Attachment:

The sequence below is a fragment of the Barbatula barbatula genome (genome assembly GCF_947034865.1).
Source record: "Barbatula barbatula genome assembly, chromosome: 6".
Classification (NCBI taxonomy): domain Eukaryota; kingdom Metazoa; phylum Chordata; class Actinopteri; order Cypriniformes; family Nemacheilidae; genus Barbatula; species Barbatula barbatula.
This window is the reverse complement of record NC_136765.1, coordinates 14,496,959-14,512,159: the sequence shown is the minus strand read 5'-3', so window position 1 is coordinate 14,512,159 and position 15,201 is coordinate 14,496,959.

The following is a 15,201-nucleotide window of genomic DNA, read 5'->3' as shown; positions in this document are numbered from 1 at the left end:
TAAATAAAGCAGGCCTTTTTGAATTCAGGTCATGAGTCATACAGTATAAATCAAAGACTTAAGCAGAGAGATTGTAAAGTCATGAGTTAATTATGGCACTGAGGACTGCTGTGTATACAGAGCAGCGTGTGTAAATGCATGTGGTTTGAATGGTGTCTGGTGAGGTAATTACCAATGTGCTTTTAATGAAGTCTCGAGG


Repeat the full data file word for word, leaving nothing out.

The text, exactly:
The sequence below is a fragment of the Barbatula barbatula genome (genome assembly GCF_947034865.1).
Source record: "Barbatula barbatula genome assembly, chromosome: 6".
Classification (NCBI taxonomy): domain Eukaryota; kingdom Metazoa; phylum Chordata; class Actinopteri; order Cypriniformes; family Nemacheilidae; genus Barbatula; species Barbatula barbatula.
This window is the reverse complement of record NC_136765.1, coordinates 14,496,959-14,512,159: the sequence shown is the minus strand read 5'-3', so window position 1 is coordinate 14,512,159 and position 15,201 is coordinate 14,496,959.

The following is a 15,201-nucleotide window of genomic DNA, read 5'->3' as shown; positions in this document are numbered from 1 at the left end:
TAAATAAAGCAGGCCTTTTTGAATTCAGGTCATGAGTCATACAGTATAAATCAAAGACTTAAGCAGAGAGATTGTAAAGTCATGAGTTAATTATGGCACTGAGGACTGCTGTGTATACAGAGCAGCGTGTGTAAATGCATGTGGTTTGAATGGTGTCTGGTGAGGTAATTACCAATGTGCTTTTAATGAAGTCTCGAGG